SUPPORT: Jacob Lorenzo, 18, from Tweed Heads South struggled to find a special education position when he moved up to the Tweed.
SUPPORT: Jacob Lorenzo, 18, from Tweed Heads South struggled to find a special education position when he moved up to the Tweed. Nikki Todd

Call for more Tweed special ed places

A TWEED Heads student diagnosed with a disability at the age of four is calling for more positions to be opened for special education students on the Tweed.

Jacob Lorenzo, 18, who is graduating this year from Banora Point High School, said life had been tough growing up as a student with autism.

"It's a tough life, we had to fight to get support,” Jacob said.

"I believe every child with a disability deserves support.”

Jacob's mother, Marikka Ebdon, said it had been difficult to secure a position in a special education unit at a secondary school on the Tweed when they first moved to the area from Newcastle in February 2015.

She said after contacting the education minister and education department, she had finally contacted Ability Links - an organisation which advocates for people with a disability - who helped secure an interview at Banora Point High.

While the school had no positions available in its special education unit, it agreed to allow Jacob to attend English classes for an hour a day, twice a week, to help with his social interaction, while Ms Ebdon home-schooled him for the remainder of his curriculum.

"The school really bent over backwards to support Jacob,” she said.

"They were absolutely fantastic, but they didn't have to do it.”

Ms Ebdon said while Jacob was now graduating from school, she would hate for other parents to go through the same.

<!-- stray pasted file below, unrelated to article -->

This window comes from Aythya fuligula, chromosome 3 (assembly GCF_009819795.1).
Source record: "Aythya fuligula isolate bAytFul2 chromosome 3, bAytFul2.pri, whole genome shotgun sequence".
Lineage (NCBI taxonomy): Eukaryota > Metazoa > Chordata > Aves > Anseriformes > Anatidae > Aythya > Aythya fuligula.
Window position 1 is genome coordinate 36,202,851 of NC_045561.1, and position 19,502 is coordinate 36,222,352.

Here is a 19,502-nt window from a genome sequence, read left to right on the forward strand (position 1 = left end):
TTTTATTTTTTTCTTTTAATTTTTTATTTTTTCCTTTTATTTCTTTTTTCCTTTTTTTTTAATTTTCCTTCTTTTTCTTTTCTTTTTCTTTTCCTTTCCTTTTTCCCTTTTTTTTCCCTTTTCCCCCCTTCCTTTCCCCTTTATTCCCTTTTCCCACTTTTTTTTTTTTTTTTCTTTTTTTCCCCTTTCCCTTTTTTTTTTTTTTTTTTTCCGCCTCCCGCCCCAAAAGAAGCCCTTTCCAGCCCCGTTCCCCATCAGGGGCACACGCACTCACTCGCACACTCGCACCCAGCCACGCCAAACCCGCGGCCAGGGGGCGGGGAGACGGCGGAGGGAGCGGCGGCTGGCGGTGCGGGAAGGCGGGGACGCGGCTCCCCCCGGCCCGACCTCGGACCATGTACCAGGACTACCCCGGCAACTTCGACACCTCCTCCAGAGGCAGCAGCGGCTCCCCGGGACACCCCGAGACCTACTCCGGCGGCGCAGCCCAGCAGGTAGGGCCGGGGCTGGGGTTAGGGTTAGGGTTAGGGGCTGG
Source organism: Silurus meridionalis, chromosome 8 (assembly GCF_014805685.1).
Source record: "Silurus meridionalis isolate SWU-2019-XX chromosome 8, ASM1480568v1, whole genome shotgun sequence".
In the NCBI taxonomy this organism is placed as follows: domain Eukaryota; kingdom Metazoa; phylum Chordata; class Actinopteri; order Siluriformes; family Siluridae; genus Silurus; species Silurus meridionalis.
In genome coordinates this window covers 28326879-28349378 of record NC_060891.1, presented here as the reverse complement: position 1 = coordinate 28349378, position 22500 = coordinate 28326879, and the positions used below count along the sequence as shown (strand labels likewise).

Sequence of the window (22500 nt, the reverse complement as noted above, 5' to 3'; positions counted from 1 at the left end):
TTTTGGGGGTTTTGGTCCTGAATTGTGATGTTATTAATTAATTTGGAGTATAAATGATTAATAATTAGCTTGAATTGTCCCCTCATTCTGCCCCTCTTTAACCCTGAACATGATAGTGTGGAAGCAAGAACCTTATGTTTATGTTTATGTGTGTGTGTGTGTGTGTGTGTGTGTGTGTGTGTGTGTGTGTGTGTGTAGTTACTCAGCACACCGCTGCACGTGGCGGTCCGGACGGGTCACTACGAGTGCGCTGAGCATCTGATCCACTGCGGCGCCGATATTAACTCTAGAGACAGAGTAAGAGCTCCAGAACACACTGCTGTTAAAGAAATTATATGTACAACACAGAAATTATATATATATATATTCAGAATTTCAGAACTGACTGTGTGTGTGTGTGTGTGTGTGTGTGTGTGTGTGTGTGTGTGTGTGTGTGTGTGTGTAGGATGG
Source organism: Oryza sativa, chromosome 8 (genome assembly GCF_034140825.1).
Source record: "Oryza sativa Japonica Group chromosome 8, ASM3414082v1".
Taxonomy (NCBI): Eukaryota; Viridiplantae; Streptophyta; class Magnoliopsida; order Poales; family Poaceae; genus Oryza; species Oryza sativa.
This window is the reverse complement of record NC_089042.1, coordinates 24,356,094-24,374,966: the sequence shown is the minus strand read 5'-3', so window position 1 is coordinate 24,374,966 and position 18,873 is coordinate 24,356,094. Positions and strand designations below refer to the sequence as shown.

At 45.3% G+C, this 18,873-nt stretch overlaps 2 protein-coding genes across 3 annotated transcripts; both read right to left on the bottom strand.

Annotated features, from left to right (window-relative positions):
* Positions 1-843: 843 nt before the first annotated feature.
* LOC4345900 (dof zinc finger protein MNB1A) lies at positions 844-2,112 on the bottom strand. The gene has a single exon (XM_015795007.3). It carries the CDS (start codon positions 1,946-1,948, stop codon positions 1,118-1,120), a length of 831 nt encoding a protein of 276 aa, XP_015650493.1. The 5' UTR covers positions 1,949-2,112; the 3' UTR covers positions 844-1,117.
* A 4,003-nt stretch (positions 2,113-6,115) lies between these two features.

"I'd love to see that there was a place for every child that needs one; not that there is a limit on it or a specialised number of funding, that there is a place for every child that needs one,” she said.

A NSW Education spokesman said the type and extent of department support for students with disability was determined in consultation with families and according to the student's individual learning needs.

"Support is delivered in various ways, from additional support in mainstream classes to specialist support classes located in schools for students with disability, and in some mainstream schools,” he said.

In 2016, there were 21 specialist support classes in the Tweed local government area able to support more than 200 students with disability, with the number supported by the department varying according to need.

Jacob's call comes as the NSW Government last week launched an inquiry into the provision of education to students with a disability or special needs in government and non-government schools in the state.

Deputy Chair of General Purpose Standing Committee No 3, Natasha Maclaren-Jones, said the inquiry would be broad ranging in nature.

"This is a broad ranging inquiry, which will consider the equitable access to resources for students with disability or special needs in regional and metropolitan areas,” Mrs Maclaren-Jones said.

"The committee will examine the adequacy of existing complaint and review mechanisms within the state's schools systems for dealing with the treatment of children with disability or special needs.

"We want to hear from the students, parents and people with direct experience in the education sector.”

Submissions to the inquiry will close on January 29, 2017, with public hearings to follow.

Visit www.parliament.nsw.

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